Diver Films Peculiar Fish Trying To Latch On His GoPro

WildCreaturesPublished: January 16, 2018Updated: January 18, 20181,992 plays$5.42 earned
Published: January 16, 2018Updated: January 18, 2018

Remoras are a very bizarre fish. They are equipped with a suction plate on the top of their head that allows them to attach to turtles, sharks, rays or any large creature. These suckers are actually highly adapted fins. They are not parasites and they do not feed off the host. They are merely lazy fish that attach so they do not have to exert themselves by swimming. The benefit to following the larger creatures believed to be that the remora is able to feed off the scraps of food that are created during feeding. More recent research actually shows that remoras feed more on the feces of the larger animals and not as much on the food scraps. Remoras are also offered a degree of protection while attached to a large predator or large sea turtle. They don't have to exert energy in swimming or by actively forcing water over their gills.

Remoras are designed to swim under larger creatures and the top of their bodies is flattened to make this work. But they will often attach to the top or side of other creatures which requires them to swim upside down. The remora is very capable of swimming freely in any orientation and they are agile enough to move rapidly around their host as needed. In the case of sea turtles, the remoras quickly flip around to the top of the shell when the turtle rests on the bottom. Remaining under the turtle would pin the remora against the coral.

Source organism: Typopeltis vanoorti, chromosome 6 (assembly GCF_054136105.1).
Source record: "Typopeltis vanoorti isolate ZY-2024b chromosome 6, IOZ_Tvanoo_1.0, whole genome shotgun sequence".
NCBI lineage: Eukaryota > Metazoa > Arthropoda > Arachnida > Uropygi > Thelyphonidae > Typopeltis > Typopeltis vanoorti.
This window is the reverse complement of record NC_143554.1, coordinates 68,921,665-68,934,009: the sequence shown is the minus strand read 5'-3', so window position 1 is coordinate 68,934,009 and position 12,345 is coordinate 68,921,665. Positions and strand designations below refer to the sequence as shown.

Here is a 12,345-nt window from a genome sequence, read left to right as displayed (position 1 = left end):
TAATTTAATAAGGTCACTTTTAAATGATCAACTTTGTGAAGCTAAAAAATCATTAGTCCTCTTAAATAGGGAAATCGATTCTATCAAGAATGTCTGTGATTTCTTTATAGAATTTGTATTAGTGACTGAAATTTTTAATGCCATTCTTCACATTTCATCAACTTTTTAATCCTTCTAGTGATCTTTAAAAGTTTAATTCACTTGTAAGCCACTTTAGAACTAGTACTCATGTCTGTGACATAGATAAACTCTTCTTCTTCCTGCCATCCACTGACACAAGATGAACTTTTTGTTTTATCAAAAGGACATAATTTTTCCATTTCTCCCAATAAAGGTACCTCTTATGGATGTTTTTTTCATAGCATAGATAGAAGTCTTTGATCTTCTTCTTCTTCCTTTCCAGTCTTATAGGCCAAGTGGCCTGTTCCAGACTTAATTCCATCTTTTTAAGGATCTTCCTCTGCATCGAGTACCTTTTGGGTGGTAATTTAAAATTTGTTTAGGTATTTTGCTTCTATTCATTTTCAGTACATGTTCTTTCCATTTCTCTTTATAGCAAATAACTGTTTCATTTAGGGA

There are actually some benefits for the host creature in this arrangement as the remoras dislodge external parasites and dead skin from their surface as they move around.

Remoras are always on the lookout for a new host and will often investigate divers. Large rays and turtles are sometimes annoyed by the remoras and are believed to swim close to divers or other creatures in an effort to tempt the remoras off of them with a better option.

In this case, the remora eagerly swims at the diver with the camera but obviously decides that the GoPro is not big enough or suitable and he goes right back to the turtle. It is very interesting to see how the fish flips over in the process.

A little known fact about remoras is that some fishermen have been using them to harvest turtles. The fishermen catch remoras and then hook them by the tail. They release the remoras when they sight a turtle and wait for them to attach. The fishermen are then able to haul the turtle into the boat. In the case of larger turtles, the remoras sucker is strong enough to haul the turtle to the side of the boat to allow the turtle to be harpooned.

The remora is a very unique fish with fascinating adaptations. They grow to a length of approximately 3 feet and are seemingly everywhere in the ocean where large creatures are found.

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  • 1 rumble
    einsteinparrot · 1 year ago

    Never heard of a Remora. What an amazing creature! Love the Sea Turtle too!

  • 1 rumble
    Dubayew · 51 weeks ago

    Seems Remoras don't like paparazzis.